• sometimes cases simply cannot be combined in the way described in this chapter
    • was there a radical change in the mentality of the courts, were previous decisions overruled?
    • are the facts radically different? the people involved radically different? the relationship between the plaintiff and the defendant radically different?
    • sometimes cases will be an outlier. Maybe for some reason a judge is unusually sympathetic to someone's cause and that sympathy leads to rule in their favour, even though, they perhaps maybe should have not.
    • or perhaps a case has some highly unusual characteristic
    • The purpose of this chapter was to discover methods that will help one "generate a rule or pattern that encompasses the content of many cases"
    Chapter 5
    • legislation contains rules
    • statues must conform with the constitution
    • "...regulations made pursuant to a statute [are] called subordinate legislation"
    • there are other important rules that are formed as result of Aboriginal self-government agreements
    • there are also other sources of rules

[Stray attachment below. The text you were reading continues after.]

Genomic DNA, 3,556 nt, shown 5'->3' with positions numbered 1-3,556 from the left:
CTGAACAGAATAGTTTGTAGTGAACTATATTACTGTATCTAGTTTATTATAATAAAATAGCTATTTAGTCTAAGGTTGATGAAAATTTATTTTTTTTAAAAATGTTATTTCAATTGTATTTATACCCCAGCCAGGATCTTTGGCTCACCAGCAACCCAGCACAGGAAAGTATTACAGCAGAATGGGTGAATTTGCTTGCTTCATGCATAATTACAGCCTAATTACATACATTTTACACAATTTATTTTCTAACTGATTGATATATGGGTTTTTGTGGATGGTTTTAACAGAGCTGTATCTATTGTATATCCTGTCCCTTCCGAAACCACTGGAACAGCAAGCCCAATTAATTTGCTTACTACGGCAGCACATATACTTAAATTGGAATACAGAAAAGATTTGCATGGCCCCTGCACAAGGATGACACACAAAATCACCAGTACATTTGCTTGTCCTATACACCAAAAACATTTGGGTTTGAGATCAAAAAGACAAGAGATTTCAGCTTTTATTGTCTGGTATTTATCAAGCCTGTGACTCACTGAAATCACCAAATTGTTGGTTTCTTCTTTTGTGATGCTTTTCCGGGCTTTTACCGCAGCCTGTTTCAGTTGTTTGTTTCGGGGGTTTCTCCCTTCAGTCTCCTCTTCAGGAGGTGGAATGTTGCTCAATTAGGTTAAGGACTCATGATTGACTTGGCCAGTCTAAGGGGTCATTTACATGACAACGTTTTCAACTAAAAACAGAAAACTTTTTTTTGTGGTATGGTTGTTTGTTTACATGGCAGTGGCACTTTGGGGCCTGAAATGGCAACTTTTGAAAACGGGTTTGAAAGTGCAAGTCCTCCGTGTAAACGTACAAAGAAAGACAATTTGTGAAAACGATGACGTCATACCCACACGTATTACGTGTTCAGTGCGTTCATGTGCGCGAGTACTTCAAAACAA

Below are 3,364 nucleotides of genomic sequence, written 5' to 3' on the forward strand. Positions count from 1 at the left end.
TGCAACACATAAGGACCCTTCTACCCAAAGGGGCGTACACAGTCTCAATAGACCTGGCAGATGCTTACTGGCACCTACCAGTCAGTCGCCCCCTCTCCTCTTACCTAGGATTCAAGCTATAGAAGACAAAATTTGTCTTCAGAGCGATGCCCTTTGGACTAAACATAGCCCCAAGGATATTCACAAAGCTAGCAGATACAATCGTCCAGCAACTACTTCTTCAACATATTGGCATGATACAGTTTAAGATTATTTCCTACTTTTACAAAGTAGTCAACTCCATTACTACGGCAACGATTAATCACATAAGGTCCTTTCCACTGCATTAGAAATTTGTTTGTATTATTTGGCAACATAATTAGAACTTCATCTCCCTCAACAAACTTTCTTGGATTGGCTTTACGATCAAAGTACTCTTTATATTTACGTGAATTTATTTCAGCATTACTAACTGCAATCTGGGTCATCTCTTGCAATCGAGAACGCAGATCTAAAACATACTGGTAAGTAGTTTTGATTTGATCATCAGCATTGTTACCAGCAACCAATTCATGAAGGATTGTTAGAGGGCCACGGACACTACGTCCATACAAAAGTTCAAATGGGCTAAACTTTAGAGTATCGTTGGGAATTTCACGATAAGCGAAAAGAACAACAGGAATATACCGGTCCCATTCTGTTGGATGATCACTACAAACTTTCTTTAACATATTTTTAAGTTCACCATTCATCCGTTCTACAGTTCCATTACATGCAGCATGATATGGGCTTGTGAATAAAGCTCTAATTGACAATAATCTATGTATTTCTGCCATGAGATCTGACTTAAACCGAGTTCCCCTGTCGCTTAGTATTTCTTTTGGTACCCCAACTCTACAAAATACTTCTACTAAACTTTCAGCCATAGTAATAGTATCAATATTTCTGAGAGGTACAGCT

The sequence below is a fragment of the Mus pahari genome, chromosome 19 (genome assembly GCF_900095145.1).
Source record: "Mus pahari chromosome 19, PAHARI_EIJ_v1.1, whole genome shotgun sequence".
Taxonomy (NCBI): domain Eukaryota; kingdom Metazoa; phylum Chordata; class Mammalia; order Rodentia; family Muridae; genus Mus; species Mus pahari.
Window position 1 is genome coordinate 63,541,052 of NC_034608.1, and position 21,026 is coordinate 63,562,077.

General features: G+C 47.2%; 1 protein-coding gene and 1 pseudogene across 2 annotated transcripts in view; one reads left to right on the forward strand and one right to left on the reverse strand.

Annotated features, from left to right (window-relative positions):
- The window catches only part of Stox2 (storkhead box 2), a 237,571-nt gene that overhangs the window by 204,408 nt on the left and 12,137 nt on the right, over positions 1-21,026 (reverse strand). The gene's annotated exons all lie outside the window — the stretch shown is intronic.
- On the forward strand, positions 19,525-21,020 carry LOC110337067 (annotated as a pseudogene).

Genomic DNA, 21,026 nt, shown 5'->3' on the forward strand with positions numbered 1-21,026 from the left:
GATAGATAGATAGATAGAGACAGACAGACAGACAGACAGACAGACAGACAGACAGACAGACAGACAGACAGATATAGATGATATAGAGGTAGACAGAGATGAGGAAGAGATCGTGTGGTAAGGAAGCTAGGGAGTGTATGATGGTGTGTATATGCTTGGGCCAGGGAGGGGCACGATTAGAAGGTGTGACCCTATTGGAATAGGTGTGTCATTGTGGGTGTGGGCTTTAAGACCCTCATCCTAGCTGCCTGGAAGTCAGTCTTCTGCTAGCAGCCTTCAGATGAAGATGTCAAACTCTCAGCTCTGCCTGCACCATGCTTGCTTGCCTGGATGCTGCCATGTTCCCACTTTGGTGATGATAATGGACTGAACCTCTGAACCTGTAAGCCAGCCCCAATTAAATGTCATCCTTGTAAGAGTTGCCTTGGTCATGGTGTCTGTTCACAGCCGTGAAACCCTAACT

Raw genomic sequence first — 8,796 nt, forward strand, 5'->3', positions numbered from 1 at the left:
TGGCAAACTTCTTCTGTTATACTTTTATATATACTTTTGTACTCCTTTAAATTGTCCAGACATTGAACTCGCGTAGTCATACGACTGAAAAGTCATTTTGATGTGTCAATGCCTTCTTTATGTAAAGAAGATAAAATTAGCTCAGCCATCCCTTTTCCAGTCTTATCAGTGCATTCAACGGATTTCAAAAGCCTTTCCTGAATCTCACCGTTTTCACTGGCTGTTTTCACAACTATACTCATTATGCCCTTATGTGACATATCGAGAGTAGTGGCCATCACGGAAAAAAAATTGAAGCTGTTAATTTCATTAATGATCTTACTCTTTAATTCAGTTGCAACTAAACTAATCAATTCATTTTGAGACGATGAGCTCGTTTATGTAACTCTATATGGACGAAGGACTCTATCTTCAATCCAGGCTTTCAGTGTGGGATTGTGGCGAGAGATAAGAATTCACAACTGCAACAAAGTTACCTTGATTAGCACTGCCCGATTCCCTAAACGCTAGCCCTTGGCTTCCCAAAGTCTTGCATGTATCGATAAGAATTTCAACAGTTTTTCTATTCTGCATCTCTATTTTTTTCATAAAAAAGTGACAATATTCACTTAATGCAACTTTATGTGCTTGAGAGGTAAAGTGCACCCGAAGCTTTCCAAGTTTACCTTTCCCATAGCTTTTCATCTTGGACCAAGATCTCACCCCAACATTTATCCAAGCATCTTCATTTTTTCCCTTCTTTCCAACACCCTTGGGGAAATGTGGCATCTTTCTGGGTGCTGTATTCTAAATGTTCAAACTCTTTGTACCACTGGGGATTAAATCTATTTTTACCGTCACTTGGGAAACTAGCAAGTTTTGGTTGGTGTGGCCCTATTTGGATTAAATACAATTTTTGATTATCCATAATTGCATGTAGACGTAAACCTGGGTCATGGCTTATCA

• legislative process
    • changes to legislation can basically come from anyone as long as they can find a way to get a member of the legislature to turn it into a bill for debate
    • federal parliament = bicameral legislature
    • elected house
    • appointed Senate
    • usually bills begin in the House of Commons, the elected house, then are passed onto the Senate. They have to gain approval from both to become law
    • bills often come from cabinet ministers.
    • bills can originate with any member, but have very little chance of succeeding. These are called private member' bills.
    • debated etc etc (not taking notes on this)
    • Interestingly however the text says this: that instead of a true debate, "[m]ore often, debate entails a series of speeches by the bill's supporters that go unheard by most of the legislators."
    • lobbyists must be registered
    • when a bill becomes law it is called a statute/act
    • actual enactment might be delayed, this might be due to regulations being made in order to implement the act
    • judicial process is intended not to be political
    • legislative process is highly political
    • legislative intent is a bit of a fiction since even a single piece of legislation is formed by many people and it is unlikely that they all hold the exact same intent and interpretation. Nonetheless, legislative intent is still an important concept.
    • it is important that when considering statutes that you are considering the appropriate statutes for the time frame being considered. This can become more complicated when the statue has been amended several times.
    • standard components of a statute